"Clearly the pandemic was of a completely different order of magnitude," he said, adding that in 42 years of service he could not remember a more "demanding or challenging" period.

Before the first lockdown was announced on 23 March 2020, he said: "We were trying to work in a very fast-moving environment where things were changing rapidly on a daily basis."

Mr Sterling also told the inquiry he thought it was "reasonable" to take the lead from the UK government given their scientific and other resources.

He said the chief medical officer was "building advice that was based on an assumption that the transmission of the virus would lag by anything up to two weeks between it coming to NI".

He said this did not create any "complacency" but meant they "recognised that they might have a little bit more time just to do the things that would need to be done".


Earlier, the Commissioner for Older people Eddie Lynch said a decision to discharge residents from hospitals back into care homes without testing was "reckless".

The consequences needed to be looked at, he added.

Mr Lynch said there was a feeling that hospitals were being "cleared out" for a "possible surge" in patients.

He said Northern Ireland was not prepared for the pandemic and that "we were all dealing with something entirely new".

Elderly woman holding hands with carer wearing PPE
As of March 2021, Northern Ireland had an over 60s population of just under 440,000 [Danny Lawson/PA Wire]

Mr Lynch said his office was contacted by concerned families and his team often felt "frustrated" that they could not get answers quickly enough.

When asked by the Chair, Baroness Heather Hallett, what could be done in the future, Mr Lynch said the introduction of visiting pods and safer spaces for families to meet loved ones needs to be expanded and put in place earlier on.

As of March 2021, Northern Ireland had an over-60s population of just under 440,000 or about 23%.

Gerry Murphy of the Irish Congress of Trade Unions (ICTU) told the inquiry that the "voice of the worker" was not heard, especially during the start of the pandemic.

Mr Murphy said no one reached out to the union to advise or to seek guidance and he said they were often informed as "decisions were played out".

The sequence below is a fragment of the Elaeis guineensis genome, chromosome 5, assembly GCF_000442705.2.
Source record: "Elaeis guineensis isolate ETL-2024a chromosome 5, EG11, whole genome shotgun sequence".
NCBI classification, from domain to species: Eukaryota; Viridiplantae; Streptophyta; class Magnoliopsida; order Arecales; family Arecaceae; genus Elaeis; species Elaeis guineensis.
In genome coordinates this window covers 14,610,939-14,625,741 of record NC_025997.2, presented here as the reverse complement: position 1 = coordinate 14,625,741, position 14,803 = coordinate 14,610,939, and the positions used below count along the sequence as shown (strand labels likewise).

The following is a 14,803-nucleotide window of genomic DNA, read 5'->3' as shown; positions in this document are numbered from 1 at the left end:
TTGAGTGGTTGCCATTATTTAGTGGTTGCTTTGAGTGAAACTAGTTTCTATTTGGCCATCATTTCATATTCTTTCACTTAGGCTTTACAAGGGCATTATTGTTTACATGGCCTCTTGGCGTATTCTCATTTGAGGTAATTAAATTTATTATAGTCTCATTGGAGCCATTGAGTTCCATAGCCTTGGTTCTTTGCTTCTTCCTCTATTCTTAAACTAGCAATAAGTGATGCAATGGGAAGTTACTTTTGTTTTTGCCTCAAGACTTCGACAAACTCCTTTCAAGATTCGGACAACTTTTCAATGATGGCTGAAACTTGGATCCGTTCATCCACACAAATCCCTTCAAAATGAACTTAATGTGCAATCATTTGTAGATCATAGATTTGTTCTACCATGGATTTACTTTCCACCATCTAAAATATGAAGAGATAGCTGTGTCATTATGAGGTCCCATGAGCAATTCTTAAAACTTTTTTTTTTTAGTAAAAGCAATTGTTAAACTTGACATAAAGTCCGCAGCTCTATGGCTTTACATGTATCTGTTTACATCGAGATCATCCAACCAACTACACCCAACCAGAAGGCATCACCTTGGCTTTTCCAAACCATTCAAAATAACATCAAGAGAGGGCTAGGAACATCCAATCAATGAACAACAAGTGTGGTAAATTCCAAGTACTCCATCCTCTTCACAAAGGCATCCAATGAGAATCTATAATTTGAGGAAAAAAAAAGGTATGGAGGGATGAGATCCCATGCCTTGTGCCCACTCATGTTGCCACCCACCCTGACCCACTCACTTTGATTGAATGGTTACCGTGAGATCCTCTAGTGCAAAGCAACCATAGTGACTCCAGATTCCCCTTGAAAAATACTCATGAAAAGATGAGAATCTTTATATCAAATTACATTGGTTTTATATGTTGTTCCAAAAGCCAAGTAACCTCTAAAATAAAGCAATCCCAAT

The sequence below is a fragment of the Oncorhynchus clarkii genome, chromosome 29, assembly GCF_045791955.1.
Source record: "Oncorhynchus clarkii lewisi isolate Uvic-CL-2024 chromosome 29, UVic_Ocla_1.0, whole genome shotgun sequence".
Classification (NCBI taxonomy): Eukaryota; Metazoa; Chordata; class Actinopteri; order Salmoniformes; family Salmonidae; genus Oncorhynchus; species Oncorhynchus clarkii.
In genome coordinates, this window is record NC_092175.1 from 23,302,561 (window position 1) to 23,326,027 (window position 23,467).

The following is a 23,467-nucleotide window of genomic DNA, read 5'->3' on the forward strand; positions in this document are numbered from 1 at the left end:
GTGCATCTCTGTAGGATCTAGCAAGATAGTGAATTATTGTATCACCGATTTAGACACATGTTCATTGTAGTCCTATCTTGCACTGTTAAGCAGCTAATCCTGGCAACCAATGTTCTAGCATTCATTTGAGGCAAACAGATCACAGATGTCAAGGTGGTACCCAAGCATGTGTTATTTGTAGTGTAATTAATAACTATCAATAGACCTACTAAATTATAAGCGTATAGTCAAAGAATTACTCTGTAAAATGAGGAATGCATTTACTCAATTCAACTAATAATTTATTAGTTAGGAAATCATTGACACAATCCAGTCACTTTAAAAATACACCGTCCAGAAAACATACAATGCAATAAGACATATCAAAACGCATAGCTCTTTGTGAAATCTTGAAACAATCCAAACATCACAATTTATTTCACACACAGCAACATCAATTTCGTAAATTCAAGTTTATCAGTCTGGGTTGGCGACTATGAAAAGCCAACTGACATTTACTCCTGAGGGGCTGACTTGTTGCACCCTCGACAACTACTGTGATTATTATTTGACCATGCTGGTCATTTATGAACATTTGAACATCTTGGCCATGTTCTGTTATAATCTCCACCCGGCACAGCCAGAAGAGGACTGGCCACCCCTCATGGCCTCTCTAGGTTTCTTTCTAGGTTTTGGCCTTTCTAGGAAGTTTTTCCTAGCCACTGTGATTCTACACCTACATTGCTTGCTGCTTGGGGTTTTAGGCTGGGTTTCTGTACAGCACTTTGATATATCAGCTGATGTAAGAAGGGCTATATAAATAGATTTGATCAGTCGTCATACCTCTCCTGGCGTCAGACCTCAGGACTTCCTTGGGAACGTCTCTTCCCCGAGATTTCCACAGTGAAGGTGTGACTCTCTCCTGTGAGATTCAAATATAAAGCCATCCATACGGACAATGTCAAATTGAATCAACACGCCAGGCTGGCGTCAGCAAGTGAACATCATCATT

Naomi Long pictured speaking at a microphone
Naomi Long told Evening Extra leaks from within the executive caused her concerns during the pandemic [PA Media]

Speaking on Evening Extra on Wednesday, Naomi Long said leaks from within the executive during the pandemic caused her concerns at the time.

The justice minister said she "often found out what was going to be on the executive from colleagues in the media" and that this "caused a frustration".

This "damaged trust and confidence", she said.

Ms Long said she believed that TEO made their "best efforts" during "a very fragile environment and very difficult form of government" but admitted there are "lessons to be learned".

She also thinks most people involved would wish they "could have done better and differently on certain things".

The inquiry has published more than 200 documents including minutes of meetings, briefings, and guidance, as well as emails and messages being exchanged by senior officials.

Covid families
Bereaved families stood outside the Belfast hotel where the inquiry is being held on the first day of hearings [PA Media]

In them, Sir David Sterling wrote that even in a crisis ministers seemed keener on scoring points off each other rather than helping the citizen.

He said ministers had been "too quick to retreat into campaigning or community activist mode".

He said when they did have to make difficult decisions such as school closures and defining "essential" businesses they had been found wanting.